Is Shared Ownership a Guaranteed ‘In’ on to The Property Ladder?

Sophie Davidson has the answer.

A shared mortgage is where you buy a share in the property, rather than the entire thing. You pay a mortgage on the share you own, and you pay rent on the share you don’t own too. Typically, because you are buying a share in the property, the initial deposit you need is lower at around 5% of the total property price, instead of 10-20%.
 
Shared ownership properties are sold through housing associations, so this isn’t for you if you want to be able to choose from every property on the market. However, if you want to own your home rather than just pay your landlord’s rent each month, then shared ownership could be a good idea.
 
That said, be warned that shared ownership could be an expensive way to own a property. The mortgage repayments on shared ownership are typically set at an interest rate of 4-6%, and you’ll need to pay rent on top of this – so make sure you can afford your monthly outgoings.
 
House Simple’s blog explains that the Shared Ownership was originally designed to help low income families, but as the rules get more relaxed, buyers from all background are starting to take up shared ownership mortgages.
 
Shared Ownership is particularly beneficial to those who are struggling to buy their first home due to having a poor credit rating, being self-employed or not having enough saving to buy the the whole property. However, the most notable benefit is that you can stay in the property as long as you like, doing what you like with it (though there are some caveats to this), while still having the option to buy into more of the property in the future. If you do decide to sell up and the property has gone up in value, you will split the proceeds with the housing association.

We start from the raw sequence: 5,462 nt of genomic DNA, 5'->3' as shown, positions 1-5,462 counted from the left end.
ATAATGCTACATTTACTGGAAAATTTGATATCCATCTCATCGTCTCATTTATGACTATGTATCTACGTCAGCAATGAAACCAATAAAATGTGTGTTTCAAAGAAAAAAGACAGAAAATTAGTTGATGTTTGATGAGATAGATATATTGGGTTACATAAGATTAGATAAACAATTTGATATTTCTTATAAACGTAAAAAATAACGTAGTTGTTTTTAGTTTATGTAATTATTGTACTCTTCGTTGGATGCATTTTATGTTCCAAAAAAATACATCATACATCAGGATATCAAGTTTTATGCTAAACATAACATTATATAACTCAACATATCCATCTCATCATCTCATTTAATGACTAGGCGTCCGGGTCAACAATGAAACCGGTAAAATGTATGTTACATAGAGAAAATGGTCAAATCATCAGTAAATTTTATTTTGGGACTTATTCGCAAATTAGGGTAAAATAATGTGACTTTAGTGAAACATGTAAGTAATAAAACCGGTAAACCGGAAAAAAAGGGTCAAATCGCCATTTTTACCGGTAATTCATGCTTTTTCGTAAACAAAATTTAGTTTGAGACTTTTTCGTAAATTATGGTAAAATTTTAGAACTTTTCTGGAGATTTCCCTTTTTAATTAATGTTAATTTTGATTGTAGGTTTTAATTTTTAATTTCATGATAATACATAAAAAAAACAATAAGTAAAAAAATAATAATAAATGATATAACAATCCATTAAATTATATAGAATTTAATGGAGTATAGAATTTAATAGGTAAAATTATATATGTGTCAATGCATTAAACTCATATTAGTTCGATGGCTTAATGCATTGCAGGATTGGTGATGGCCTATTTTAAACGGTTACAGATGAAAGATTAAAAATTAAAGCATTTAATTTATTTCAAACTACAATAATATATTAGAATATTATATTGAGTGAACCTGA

What may surprise you is that even though you may only own 30% of the property with the housing association owning the rest, you will have full responsibility of the property. This could be a big issue, as service charges are variable and have to be paid on top of your rent and mortgage, which means even more monthly outgoings.

Same with repairs – it’s up to you to keep your home in good working order just as if it was 100% your own. This can be a point of argument for some, but for others it’s great because you don’t have the looming shadow of a landlord that can enter your property for inspection whenever they choose.
 
If you are interested in getting your own home through shared ownership, you’ll need to start looking at what’s on the market. You’ll probably find shared ownership properties in your local area, but just check you’re happy with the neighbourhoods they’re available in before you jump in. Ultimately, shared ownership can be a guaranteed ‘in’ on to the property ladder for those who aren’t able to get a mortgage for the entire property. However, you can also get on the property ladder through other housing programmes, but make sure you check the eligibility restrictions for these.

Publish date: 15/09/2017